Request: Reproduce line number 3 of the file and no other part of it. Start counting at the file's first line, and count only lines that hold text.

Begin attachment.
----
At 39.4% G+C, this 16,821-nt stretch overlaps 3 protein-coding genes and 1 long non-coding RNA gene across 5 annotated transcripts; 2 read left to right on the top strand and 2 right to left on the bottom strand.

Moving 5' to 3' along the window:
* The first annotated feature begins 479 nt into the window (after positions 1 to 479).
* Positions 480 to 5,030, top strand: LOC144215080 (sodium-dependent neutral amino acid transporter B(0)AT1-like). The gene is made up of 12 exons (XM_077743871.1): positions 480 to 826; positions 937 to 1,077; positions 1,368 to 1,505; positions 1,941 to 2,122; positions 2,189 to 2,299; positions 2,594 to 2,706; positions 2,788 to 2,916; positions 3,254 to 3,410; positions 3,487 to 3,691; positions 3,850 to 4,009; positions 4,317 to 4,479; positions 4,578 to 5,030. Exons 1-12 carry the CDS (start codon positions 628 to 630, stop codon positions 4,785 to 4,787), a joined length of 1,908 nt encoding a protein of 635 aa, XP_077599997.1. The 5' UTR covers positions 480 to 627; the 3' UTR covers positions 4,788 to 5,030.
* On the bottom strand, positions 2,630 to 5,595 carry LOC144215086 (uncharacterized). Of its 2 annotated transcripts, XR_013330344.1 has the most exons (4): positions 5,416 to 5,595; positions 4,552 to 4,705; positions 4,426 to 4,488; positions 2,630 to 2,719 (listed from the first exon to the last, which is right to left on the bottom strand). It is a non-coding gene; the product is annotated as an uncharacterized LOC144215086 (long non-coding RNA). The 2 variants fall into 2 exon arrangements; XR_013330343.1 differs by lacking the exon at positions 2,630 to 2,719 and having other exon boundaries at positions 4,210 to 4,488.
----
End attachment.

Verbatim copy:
* The first annotated feature begins 479 nt into the window (after positions 1 to 479).